© U.S. Department of State
TRUST & SECURITY IN FRAGILE CONTEXTS
16 February 2023
11:00-12:00 (EST) / 16:00-17:00 (GMT)
Associate Dean and Associate Professor
Jimmy and Rosalynn Carter School for Peace and Conflict Resolution
Dr Juliette Rouge (Shedd) is the Associate Dean and Associate Professor at the Carter School for Peace and Conflict Resolution, George Mason University. She teaches research and practice methods courses and on terrorism, peacebuilding, media and conflict, extremism, global conflicts, and ideologies. She holds a Ph.D. and M.S. in Conflict Analysis and Resolution from George Mason University and a BA in Political Science and Psychology from George Washington University. Her research includes work on the relationship of media to conflict, specifically focused on media coverage of terrorism and the role of women in political violence. She is an active practitioner working internationally on peacebuilding in divided communities and developing local leadership capacity.
LTC Ignacio de Jesús Sánchez Adarraga
Former Lieutenant Colonel in the Colombian Armed Forces
Ignacio Sanchez Adarraga is a retired Lieutenant Colonel from the Colombian Army and UH 60 Black Hawk helicopter pilot with 23 years of service. He holds a Military Sciences degree from "General Jose Maria Cordova" Military Cadet School in Bogotá, Colombia and a Master's degree in Citizenship Human Rights, Aeronautical Management and National Security and Defense from the University of Barcelona and the War College in Bogotá, Colombia.
LTC Doug Livermore
Special Forces Lieutenant Colonel, United States Army National Guard
Doug Livermore is a Special Forces Lieutenant Colonel in the Army National Guard serving as the Deputy Commander of Special Operations Detachment - X. He is also the Director of Special Operations, Irregular Warfare, Special Programs, and Sensitive Activities for the Deputy Under Secretary of the Navy. Doug has published works in War on the Rocks, Small Wars Journal, and the Military Times. He is the National Director for External Communications for the Special Forces Association and the Director of Communications with West Point’s Irregular Warfare Initiative. He sits on the Board of Directors for No One Left Behind and the Special Operations Association of America and has played a key role in evacuating Afghan interpreters and their families. Doug earned his undergraduate degree in Military History at West Point and his graduate degree in International Security Affairs from Georgetown University, and excelled in the Army Command and General Staff Officer Course.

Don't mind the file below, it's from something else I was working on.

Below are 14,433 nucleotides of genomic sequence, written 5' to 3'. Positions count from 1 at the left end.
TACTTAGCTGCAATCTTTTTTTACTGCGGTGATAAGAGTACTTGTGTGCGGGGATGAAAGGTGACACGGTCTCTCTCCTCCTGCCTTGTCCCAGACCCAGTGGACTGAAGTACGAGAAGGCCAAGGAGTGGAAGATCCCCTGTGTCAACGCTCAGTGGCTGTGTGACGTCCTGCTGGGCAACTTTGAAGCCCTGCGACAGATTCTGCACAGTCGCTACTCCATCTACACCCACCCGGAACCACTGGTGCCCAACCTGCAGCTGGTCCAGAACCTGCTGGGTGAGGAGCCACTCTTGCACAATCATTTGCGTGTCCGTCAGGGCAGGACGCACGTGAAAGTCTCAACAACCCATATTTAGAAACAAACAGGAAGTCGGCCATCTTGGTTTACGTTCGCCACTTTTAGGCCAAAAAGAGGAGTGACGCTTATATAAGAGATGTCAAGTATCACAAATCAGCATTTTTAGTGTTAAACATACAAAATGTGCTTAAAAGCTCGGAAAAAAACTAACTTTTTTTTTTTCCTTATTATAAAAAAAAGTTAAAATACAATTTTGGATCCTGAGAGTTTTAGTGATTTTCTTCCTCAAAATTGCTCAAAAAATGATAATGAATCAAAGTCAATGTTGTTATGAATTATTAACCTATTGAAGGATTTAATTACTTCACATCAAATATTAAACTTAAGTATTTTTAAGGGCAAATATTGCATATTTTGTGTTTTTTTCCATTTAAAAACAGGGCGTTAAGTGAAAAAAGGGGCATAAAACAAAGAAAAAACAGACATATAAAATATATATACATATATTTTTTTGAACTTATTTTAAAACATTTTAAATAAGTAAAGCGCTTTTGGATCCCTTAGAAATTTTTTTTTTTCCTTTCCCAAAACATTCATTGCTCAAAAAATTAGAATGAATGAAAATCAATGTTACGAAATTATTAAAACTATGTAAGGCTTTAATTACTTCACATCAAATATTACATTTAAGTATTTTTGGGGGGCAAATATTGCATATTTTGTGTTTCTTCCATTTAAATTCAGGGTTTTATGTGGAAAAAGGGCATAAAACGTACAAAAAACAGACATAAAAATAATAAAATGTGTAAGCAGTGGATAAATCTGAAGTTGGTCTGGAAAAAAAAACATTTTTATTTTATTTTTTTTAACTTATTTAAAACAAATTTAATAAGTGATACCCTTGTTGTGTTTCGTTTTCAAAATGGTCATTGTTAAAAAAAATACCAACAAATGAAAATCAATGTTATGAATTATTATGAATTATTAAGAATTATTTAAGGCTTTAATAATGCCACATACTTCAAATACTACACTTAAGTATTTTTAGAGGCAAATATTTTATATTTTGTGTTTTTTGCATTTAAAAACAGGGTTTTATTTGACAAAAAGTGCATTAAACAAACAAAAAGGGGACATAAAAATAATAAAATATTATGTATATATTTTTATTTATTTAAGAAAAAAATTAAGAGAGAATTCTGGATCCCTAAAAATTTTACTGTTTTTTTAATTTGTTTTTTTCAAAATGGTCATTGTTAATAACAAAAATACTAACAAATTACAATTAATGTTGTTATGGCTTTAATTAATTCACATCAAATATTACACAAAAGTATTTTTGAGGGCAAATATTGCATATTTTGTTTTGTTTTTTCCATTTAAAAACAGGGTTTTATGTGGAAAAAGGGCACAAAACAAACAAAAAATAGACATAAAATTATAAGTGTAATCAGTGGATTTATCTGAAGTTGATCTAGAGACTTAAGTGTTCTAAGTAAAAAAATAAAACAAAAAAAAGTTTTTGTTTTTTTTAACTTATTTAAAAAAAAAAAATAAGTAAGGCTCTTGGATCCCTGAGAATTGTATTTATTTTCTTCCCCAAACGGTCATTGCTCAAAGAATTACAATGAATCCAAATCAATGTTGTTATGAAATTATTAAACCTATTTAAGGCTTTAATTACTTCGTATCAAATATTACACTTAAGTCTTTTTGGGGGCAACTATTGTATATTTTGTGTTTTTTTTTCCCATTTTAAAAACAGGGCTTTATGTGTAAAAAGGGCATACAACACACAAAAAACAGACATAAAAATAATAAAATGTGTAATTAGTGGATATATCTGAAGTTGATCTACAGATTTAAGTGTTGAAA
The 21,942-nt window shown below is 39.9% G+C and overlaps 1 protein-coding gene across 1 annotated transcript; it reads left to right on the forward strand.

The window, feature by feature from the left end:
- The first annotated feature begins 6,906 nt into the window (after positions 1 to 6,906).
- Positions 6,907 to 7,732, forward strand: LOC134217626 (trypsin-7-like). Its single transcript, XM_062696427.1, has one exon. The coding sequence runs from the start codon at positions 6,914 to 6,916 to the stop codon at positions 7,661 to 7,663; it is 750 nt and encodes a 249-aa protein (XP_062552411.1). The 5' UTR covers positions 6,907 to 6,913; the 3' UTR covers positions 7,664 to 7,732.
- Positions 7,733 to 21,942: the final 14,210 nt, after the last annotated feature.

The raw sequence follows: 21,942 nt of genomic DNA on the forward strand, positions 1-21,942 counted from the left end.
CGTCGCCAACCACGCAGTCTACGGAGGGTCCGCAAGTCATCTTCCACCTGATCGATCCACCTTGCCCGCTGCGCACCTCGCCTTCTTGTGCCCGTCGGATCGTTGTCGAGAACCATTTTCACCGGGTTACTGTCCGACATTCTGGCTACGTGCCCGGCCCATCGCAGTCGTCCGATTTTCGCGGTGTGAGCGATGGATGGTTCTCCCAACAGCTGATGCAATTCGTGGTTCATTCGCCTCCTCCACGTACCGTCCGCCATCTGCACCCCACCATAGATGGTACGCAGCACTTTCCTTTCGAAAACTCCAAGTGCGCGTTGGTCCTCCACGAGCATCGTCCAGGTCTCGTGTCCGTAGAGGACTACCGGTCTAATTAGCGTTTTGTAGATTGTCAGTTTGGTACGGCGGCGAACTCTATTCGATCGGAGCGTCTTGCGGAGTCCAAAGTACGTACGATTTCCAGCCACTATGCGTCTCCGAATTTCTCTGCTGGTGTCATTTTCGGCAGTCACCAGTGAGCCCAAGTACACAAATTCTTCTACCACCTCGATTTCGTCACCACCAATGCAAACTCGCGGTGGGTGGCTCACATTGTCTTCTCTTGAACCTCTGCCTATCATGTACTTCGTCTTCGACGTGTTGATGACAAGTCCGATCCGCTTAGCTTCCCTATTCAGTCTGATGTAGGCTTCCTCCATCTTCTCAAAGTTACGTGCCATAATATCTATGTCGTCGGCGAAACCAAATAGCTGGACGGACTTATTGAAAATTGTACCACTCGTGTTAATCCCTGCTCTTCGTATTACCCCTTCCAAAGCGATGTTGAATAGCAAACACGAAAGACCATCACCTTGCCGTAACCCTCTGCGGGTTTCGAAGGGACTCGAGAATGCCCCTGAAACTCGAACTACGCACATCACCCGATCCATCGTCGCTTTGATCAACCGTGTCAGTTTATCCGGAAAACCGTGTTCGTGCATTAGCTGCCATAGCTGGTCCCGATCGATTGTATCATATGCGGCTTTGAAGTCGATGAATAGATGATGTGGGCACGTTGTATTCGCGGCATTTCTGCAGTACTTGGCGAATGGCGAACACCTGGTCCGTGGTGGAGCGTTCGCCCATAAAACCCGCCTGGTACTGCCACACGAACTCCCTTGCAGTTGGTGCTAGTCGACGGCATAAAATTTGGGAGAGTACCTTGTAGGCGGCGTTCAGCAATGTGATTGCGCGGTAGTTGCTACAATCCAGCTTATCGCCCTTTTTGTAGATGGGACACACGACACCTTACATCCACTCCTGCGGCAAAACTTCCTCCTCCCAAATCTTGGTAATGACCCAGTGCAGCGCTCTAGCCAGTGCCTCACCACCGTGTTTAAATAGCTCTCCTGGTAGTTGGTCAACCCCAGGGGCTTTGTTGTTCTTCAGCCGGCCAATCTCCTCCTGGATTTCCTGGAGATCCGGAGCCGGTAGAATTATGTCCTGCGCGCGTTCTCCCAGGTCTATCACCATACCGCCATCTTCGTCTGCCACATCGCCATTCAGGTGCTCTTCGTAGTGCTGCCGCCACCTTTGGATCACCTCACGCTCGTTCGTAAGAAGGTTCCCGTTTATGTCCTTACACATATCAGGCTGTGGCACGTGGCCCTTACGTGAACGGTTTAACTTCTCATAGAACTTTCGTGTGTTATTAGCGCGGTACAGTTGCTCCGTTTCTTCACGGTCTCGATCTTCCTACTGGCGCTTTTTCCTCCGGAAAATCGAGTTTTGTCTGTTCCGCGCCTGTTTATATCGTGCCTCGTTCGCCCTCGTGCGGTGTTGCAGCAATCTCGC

Leverhulme Early Career Fellow, LSE LACC
Dr Alexandra Abello Collak is a Fellow at the LSE Latin America and Caribbean Centre (LACC) and Coordinator of the initiative Human Security, Violence Reduction and Security Governance in Cities. Her research focuses on dynamics of urban violence and human insecurity, particularly in Latin America and the Caribbean. She has undertaken collaborative and participatory research with urban communities affected by historically high levels of violence and co-developed methodologies to work with particularly affected groups and communities with the aim of improving human security in cities.
Security is a complex, flexible, and often problematic concept closely tied to the purposes and methods through which it is deployed and its accompanying discourses. There are several challenges associated with security, including the use of security as a form of violent protection, competition between the state and non-state armed groups as security providers, and the use of security discourses to legitimise forms of intervention that can put certain population groups at increased risk.
Despite its complexities, it is important to develop a shared understanding of security to facilitate the creation of future expectations, policy and program planning, and identification of social and occupational opportunities, especially among marginalised populations. The meaning of security is highly dependent on context, shaped by factors such as the environment in which an individual lives, the social actors who interpret and give it meaning, the objectives pursued, and prevailing power relationships.
Power relationships can often perpetuate dominant notions of security like control and order, in contrast to more integrated perspectives that view security as the protection of rights, well-being, and access to fundamental goods. However, using security as a form of forceful protection often leads to patterns of violence and human rights violations, resulting in increased insecurity. This highlights the interplay between security and trust and the role that restorative justice processes can play in reducing the risk of renewed of human rights violations or other forms of insecurity.